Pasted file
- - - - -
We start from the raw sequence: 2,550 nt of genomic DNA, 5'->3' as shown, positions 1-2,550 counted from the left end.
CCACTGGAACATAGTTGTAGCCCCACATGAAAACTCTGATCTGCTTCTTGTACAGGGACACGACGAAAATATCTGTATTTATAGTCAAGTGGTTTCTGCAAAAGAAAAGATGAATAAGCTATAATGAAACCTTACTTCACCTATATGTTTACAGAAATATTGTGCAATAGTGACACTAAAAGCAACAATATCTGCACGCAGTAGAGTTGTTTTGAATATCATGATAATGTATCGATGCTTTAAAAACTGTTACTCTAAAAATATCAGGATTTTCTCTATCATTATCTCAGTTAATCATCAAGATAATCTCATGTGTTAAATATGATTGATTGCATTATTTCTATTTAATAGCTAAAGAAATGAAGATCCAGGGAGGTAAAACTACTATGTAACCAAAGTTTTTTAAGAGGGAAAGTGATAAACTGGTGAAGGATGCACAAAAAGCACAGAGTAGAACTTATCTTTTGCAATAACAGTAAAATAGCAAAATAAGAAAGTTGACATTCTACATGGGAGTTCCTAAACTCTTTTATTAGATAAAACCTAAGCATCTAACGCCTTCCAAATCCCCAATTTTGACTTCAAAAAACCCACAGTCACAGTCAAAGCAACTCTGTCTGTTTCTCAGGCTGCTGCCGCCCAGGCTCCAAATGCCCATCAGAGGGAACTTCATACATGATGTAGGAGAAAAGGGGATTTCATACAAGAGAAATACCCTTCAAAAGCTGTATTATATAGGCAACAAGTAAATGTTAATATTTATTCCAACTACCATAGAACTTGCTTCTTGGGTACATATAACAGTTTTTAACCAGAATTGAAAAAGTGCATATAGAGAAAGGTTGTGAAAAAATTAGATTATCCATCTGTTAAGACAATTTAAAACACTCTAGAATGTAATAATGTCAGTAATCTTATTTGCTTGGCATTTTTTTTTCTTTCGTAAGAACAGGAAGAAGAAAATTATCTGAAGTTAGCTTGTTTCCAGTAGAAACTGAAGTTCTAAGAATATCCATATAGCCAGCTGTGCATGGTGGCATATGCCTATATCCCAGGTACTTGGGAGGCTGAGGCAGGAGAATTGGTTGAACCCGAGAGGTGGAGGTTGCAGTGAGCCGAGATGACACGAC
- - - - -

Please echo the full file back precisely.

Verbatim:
We start from the raw sequence: 2,550 nt of genomic DNA, 5'->3' as shown, positions 1-2,550 counted from the left end.
CCACTGGAACATAGTTGTAGCCCCACATGAAAACTCTGATCTGCTTCTTGTACAGGGACACGACGAAAATATCTGTATTTATAGTCAAGTGGTTTCTGCAAAAGAAAAGATGAATAAGCTATAATGAAACCTTACTTCACCTATATGTTTACAGAAATATTGTGCAATAGTGACACTAAAAGCAACAATATCTGCACGCAGTAGAGTTGTTTTGAATATCATGATAATGTATCGATGCTTTAAAAACTGTTACTCTAAAAATATCAGGATTTTCTCTATCATTATCTCAGTTAATCATCAAGATAATCTCATGTGTTAAATATGATTGATTGCATTATTTCTATTTAATAGCTAAAGAAATGAAGATCCAGGGAGGTAAAACTACTATGTAACCAAAGTTTTTTAAGAGGGAAAGTGATAAACTGGTGAAGGATGCACAAAAAGCACAGAGTAGAACTTATCTTTTGCAATAACAGTAAAATAGCAAAATAAGAAAGTTGACATTCTACATGGGAGTTCCTAAACTCTTTTATTAGATAAAACCTAAGCATCTAACGCCTTCCAAATCCCCAATTTTGACTTCAAAAAACCCACAGTCACAGTCAAAGCAACTCTGTCTGTTTCTCAGGCTGCTGCCGCCCAGGCTCCAAATGCCCATCAGAGGGAACTTCATACATGATGTAGGAGAAAAGGGGATTTCATACAAGAGAAATACCCTTCAAAAGCTGTATTATATAGGCAACAAGTAAATGTTAATATTTATTCCAACTACCATAGAACTTGCTTCTTGGGTACATATAACAGTTTTTAACCAGAATTGAAAAAGTGCATATAGAGAAAGGTTGTGAAAAAATTAGATTATCCATCTGTTAAGACAATTTAAAACACTCTAGAATGTAATAATGTCAGTAATCTTATTTGCTTGGCATTTTTTTTTCTTTCGTAAGAACAGGAAGAAGAAAATTATCTGAAGTTAGCTTGTTTCCAGTAGAAACTGAAGTTCTAAGAATATCCATATAGCCAGCTGTGCATGGTGGCATATGCCTATATCCCAGGTACTTGGGAGGCTGAGGCAGGAGAATTGGTTGAACCCGAGAGGTGGAGGTTGCAGTGAGCCGAGATGACACGAC